Maren Cooper, whose debut novel, A Better Next, has just been released from She Writes Press, started her blurb list with writers she knew from years of writing groups and classes and others publishing with SWP.  "Mine your memory and notes for the writers you learned with and network with them," she advises.  "Some are already published authors now who will be approachable, and you already have a bond." Maren also scoured websites for authors in her genre who offered contact information and she wasn't shy to cold call or email those she wanted to blurb her book, customizing her pitch. "You never know until you ask," she says. She was able to secure five blurbs, from a mix of authors with multiple books to those with just a debut novel to date. 
 
"All were so generous and kind," she says," and they made it easy to ask."
Rachel Moulton, whose debut novel, Tinfoil Butterfly, comes out from MCDxFSG in October, told me that her editor asked her to fill out an author questionnaire soon after her book was accepted. "It asked about influential people in my writing life and well-known writers and critics I might know. It was from this list that they would later get a sense of not only who I might know but who they might cultivate a relationship with in regards to my work," Rachel says.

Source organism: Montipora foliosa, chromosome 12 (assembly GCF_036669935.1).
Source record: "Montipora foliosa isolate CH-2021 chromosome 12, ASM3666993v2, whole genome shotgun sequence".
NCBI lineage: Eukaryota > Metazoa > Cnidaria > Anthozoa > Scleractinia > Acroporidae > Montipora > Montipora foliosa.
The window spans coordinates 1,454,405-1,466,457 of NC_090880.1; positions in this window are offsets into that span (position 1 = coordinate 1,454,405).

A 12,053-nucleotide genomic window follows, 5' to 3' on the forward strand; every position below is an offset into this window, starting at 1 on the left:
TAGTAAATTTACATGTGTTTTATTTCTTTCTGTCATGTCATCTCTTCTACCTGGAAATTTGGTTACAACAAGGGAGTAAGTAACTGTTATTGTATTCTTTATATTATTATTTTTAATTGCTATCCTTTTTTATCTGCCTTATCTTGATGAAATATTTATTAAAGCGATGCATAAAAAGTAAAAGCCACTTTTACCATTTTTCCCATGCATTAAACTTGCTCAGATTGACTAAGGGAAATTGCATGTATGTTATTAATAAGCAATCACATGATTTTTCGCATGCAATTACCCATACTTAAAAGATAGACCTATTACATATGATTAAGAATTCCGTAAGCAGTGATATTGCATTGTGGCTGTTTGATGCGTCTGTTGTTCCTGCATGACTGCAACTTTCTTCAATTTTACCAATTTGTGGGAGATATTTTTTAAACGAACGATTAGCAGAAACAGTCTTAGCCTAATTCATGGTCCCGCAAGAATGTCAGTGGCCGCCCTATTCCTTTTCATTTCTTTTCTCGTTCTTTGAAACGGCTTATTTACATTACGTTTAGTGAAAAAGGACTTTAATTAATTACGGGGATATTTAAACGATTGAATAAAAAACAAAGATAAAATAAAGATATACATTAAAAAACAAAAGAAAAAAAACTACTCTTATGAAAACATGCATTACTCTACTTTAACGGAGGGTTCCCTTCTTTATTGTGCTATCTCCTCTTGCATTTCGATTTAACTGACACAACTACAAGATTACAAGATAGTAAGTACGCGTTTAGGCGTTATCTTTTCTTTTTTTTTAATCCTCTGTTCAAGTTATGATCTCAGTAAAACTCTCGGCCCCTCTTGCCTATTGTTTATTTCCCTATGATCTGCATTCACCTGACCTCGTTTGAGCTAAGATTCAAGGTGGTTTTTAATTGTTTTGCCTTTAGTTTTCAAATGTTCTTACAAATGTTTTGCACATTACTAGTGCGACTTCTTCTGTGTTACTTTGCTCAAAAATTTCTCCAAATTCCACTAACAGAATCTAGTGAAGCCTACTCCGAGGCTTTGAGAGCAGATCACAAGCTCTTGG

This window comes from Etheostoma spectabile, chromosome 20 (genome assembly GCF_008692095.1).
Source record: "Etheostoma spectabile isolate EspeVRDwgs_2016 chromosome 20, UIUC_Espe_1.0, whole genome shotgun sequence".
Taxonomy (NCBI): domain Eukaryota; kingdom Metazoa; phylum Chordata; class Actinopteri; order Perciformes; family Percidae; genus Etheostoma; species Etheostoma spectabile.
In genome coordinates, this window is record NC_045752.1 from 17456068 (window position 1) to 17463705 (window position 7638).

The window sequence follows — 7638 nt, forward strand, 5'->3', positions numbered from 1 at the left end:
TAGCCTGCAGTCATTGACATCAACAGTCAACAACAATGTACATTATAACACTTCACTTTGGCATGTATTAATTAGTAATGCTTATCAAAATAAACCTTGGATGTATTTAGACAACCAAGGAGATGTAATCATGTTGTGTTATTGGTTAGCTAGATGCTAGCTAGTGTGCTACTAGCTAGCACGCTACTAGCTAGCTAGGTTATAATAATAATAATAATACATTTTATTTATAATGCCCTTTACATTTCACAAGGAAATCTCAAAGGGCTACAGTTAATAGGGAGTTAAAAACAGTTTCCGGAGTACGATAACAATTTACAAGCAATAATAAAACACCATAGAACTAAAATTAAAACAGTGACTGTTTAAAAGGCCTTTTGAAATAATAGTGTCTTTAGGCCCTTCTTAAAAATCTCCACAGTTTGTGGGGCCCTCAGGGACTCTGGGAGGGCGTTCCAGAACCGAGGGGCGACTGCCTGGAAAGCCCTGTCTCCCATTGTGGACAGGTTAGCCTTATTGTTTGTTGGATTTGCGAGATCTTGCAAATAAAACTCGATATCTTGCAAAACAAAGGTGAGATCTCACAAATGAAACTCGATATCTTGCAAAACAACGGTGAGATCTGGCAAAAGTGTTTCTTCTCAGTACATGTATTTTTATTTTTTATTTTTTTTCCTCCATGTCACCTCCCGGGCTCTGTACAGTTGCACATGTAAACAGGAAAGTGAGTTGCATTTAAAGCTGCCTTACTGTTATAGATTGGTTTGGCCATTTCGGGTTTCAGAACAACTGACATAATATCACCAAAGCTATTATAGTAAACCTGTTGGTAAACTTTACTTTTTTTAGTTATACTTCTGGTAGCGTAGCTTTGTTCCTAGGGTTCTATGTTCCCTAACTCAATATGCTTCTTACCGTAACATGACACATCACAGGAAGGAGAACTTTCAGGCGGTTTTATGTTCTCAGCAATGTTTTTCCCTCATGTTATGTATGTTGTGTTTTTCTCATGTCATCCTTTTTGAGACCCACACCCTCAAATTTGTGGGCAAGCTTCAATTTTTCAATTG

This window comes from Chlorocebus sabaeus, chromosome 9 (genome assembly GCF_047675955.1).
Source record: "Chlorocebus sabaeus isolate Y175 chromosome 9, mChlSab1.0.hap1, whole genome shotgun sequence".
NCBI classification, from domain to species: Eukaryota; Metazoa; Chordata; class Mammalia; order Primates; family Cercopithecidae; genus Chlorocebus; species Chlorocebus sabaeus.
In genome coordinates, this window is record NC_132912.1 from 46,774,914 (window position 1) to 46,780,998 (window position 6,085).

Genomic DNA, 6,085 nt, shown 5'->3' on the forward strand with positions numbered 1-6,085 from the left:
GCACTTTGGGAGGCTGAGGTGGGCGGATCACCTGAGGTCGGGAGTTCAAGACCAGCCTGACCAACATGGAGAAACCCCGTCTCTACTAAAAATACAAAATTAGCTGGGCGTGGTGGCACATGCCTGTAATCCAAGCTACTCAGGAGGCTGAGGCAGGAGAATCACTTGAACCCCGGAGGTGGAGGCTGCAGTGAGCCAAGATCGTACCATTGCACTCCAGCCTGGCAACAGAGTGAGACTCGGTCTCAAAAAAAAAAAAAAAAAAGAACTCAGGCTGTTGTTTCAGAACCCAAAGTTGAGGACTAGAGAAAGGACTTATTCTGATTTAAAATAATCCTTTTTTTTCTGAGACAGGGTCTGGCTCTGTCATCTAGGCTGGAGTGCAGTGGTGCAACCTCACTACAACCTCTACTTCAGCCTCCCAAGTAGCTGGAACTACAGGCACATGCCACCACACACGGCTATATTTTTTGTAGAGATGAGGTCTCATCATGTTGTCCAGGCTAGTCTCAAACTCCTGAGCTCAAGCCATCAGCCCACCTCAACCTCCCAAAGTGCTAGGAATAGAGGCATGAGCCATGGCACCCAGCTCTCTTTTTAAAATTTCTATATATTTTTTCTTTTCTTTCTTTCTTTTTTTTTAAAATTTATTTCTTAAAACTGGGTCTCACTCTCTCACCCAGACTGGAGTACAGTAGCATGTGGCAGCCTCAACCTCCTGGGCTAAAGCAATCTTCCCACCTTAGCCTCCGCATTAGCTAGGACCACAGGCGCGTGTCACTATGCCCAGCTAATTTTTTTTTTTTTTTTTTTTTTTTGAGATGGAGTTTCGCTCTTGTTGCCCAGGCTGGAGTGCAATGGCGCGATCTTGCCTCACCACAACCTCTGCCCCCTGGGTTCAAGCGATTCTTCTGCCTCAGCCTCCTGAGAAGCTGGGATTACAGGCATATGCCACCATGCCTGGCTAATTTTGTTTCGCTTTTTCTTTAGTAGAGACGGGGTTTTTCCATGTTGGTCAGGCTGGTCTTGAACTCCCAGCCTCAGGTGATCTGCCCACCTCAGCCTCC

Her publisher was specifically looking for blurbs from authors who were "currently successful in terms of sales and also might make sense in terms of how/where they are trying to sell my book," she adds.
 
Most recently Rachel decided to read a handful of novels her editor gave her--authors to which her work could be compared. "There were two authors out of this group that I fell in love with," she said. "I'm currently preparing notes to both that can be included with the publisher's ask for blurbs."
Three authors, different takes, but all successful in getting blurbs.  Now for an agent's point of view:  an excellent article by Kristin Nelson about the process agents go through requesting blurbs for authors they sign.  (Thanks for the link, Kathleen West!)  Just in case you think it's only hard for authors.
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Many years ago, when I was starting the search for my current agent (after my former one retired), I took an online course on publishing.  It was taught by an agent and her author.  One of our coolest classes they led was a Q & A session.  We got to ask them anything about publishing, about the process of querying, about what made agents say yea or nay to a manuscript.  The agent was somewhat familiar with our work by that point in the class, so her answers were relevant and specific.